Drawing novices from around the country, the monastery is an impressive property, with well-maintained grounds and an interesting collection of Buddhist artefacts, including an unusual statue of an emaciated Buddha during a period of abstinence. Three monks wandered out to perform the rhythmic chanting for 45 minutes.
We walked the short distance to the temple and climbed the stairs to come face to face with the towering statue of a young, handsome seated Buddha. With its sprinkled flower petals, candles and mats, courtesy of the hotel, it was deemed to be the perfect setting for an impromptu 10-minute meditation.
Perfect for them, perhaps: Without the basic understanding of how to still my restless mind, I sat behind the two others, distracted by thoughts of a darting bat that I felt at any moment was going to divebomb my head and wondering if my companions were aware that I was faking it behind them.
My first 7 a.m. class was to be my moment of reckoning: Would I finally be able to let myself go from the clutter of my thoughts and experience meditation during a 30-minute session?
A few minutes late, I grabbed a seat in the back of the hotel's Art Room along with three other male participants (the two women in the class sat cross-legged on cushions) as a stone statue of Buddha watched over us.
The soft-spoken Smith instructed us to focus on our breathing - to "feel" and pay attention to this most basic of bodily functions. He told us to keep our eyes open at a 45 degree angle and take in our surroundings, being aware without being distracted by them.
My initial feelings of anxiety gave way to a pleasant sensation of allowing things to come and go, whether it was the random creaking in the room, a door slammed outside or the breathing of my neighbor. There is a truly amazing cacophony in the sounds of silence.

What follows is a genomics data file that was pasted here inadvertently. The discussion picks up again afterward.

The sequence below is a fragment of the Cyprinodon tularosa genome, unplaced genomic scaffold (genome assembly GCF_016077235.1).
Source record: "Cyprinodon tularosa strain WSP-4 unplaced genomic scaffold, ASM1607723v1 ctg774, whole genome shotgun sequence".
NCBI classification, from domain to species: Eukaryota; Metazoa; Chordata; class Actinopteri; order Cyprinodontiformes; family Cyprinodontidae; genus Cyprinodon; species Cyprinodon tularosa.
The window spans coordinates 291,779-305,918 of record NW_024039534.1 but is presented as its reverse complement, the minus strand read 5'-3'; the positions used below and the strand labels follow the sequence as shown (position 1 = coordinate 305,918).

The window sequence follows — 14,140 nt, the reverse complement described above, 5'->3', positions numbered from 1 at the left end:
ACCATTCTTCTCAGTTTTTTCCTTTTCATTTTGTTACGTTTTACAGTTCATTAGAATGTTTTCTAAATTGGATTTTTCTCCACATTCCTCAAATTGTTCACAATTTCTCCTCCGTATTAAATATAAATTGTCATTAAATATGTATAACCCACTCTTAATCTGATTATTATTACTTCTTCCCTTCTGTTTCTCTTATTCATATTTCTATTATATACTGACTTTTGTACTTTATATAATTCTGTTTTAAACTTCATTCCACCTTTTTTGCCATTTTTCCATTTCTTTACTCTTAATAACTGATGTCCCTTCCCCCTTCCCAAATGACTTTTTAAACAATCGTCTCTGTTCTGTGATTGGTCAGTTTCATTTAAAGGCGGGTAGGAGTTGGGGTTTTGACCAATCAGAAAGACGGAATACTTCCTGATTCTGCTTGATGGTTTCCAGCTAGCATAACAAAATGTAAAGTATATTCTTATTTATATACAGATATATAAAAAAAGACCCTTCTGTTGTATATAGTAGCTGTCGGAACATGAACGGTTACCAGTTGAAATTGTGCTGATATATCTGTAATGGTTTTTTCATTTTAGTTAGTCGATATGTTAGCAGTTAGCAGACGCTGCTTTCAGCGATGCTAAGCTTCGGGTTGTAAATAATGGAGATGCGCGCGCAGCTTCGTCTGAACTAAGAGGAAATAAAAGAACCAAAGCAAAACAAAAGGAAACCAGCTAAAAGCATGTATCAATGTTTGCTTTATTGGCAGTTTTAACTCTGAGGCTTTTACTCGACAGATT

I was to experience two "lightbulb" moments in the class. The first was of the Oprah kind, when Smith informed us that it was to be expected that our thoughts would inevitably wander during the session, and that we should accept that and stick with the meditation principles. It freed me to get on with the process of meditating without holding to impossible expectations of being "perfect'.
The second was decidedly unexpected. A row of lightbulbs blew out at the front of the room about halfway through the session. There was a brief collective gasp in the room, I was aware that my neighbor flinched and I noticed a couple of minutes later out of the corner of my eye that Smith discreetly turned around to see what had happened. But it was a temporary disruption.
When Smith rang the bell to signal the end of the 30-minute session, I could not believe it had passed so quickly. Yes, there had been distractions and my thoughts had raced back and forth at times. But I also knew that I had been able to meditate. And I did feel calmer and more settled throughout the rest of the day.
In my second and final meditation session, Smith instructed the group to feel how sections of our skin felt against our body, and even how the cloth of our pants brushed against our thighs. I realized that in my constant whirl of activity, I had never stopped to consider these simple sensations.
My chest heaved as the session began, wondering if I would be able to get through another 30 minutes or, defeated, have to slink out of the room before it ended. Although the first few moments were difficult as my mind entertained scattered thoughts, I remembered Smith's advice to always return to the principles of breathing. I did and, quicker than I expected, the session was over.
So was my brief stay. As I checked out, I felt that I understood a little better what is meant by being mindful and aware of the process of living from my few days at soul-soothing Amanjiwo. Then again, most of us don't have the blissful luxury of living at a sedate high-end resort. The big test would come soon enough when I returned to the real world of Jakarta, to see if I would be able to use what I learned to take a time-out from stressful situations.
It came on a soggy Monday afternoon with traffic backed up on the tollroad from the airport. In a situation that has been known to get an ugly rise out of me in the past, I decided this time to sit back, focus on my breathing and let go of something that I couldn't change.
I went with the flow, even if the flow of traffic was not going anywhere.
For more information on meditation at the resort, visit: